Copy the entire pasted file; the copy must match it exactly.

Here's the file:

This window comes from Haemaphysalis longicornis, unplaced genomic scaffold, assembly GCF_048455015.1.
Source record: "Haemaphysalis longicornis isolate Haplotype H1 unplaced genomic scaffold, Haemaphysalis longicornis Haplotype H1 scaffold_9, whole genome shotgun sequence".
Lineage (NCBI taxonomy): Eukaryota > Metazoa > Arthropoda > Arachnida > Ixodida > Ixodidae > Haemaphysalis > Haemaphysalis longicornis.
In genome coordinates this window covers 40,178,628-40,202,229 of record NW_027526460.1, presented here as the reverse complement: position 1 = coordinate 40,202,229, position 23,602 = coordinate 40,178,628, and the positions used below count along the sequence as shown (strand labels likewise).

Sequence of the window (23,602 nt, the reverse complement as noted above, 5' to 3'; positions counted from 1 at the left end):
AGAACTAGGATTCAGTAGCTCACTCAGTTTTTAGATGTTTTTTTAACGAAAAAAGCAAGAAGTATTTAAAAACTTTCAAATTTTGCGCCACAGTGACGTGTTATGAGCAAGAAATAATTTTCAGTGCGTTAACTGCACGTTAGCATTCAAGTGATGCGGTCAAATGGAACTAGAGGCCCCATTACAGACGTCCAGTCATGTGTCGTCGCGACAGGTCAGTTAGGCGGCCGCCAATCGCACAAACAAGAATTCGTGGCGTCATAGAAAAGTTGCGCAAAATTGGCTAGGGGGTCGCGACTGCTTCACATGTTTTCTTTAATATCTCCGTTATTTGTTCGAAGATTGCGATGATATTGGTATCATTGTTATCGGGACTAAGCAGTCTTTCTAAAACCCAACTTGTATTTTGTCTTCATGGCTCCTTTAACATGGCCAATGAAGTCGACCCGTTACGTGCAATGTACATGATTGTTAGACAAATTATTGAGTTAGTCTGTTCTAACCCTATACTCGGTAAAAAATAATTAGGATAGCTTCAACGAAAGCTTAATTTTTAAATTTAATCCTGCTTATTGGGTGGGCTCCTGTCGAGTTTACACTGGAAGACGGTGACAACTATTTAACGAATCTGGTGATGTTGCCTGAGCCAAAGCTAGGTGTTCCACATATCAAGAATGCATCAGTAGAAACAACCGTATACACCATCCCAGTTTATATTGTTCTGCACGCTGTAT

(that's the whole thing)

This window comes from Haemaphysalis longicornis, unplaced genomic scaffold, assembly GCF_048455015.1.
Source record: "Haemaphysalis longicornis isolate Haplotype H1 unplaced genomic scaffold, Haemaphysalis longicornis Haplotype H1 scaffold_9, whole genome shotgun sequence".
Lineage (NCBI taxonomy): Eukaryota > Metazoa > Arthropoda > Arachnida > Ixodida > Ixodidae > Haemaphysalis > Haemaphysalis longicornis.
In genome coordinates this window covers 40,178,628-40,202,229 of record NW_027526460.1, presented here as the reverse complement: position 1 = coordinate 40,202,229, position 23,602 = coordinate 40,178,628, and the positions used below count along the sequence as shown (strand labels likewise).

Sequence of the window (23,602 nt, the reverse complement as noted above, 5' to 3'; positions counted from 1 at the left end):
AGAACTAGGATTCAGTAGCTCACTCAGTTTTTAGATGTTTTTTTAACGAAAAAAGCAAGAAGTATTTAAAAACTTTCAAATTTTGCGCCACAGTGACGTGTTATGAGCAAGAAATAATTTTCAGTGCGTTAACTGCACGTTAGCATTCAAGTGATGCGGTCAAATGGAACTAGAGGCCCCATTACAGACGTCCAGTCATGTGTCGTCGCGACAGGTCAGTTAGGCGGCCGCCAATCGCACAAACAAGAATTCGTGGCGTCATAGAAAAGTTGCGCAAAATTGGCTAGGGGGTCGCGACTGCTTCACATGTTTTCTTTAATATCTCCGTTATTTGTTCGAAGATTGCGATGATATTGGTATCATTGTTATCGGGACTAAGCAGTCTTTCTAAAACCCAACTTGTATTTTGTCTTCATGGCTCCTTTAACATGGCCAATGAAGTCGACCCGTTACGTGCAATGTACATGATTGTTAGACAAATTATTGAGTTAGTCTGTTCTAACCCTATACTCGGTAAAAAATAATTAGGATAGCTTCAACGAAAGCTTAATTTTTAAATTTAATCCTGCTTATTGGGTGGGCTCCTGTCGAGTTTACACTGGAAGACGGTGACAACTATTTAACGAATCTGGTGATGTTGCCTGAGCCAAAGCTAGGTGTTCCACATATCAAGAATGCATCAGTAGAAACAACCGTATACACCATCCCAGTTTATATTGTTCTGCACGCTGTAT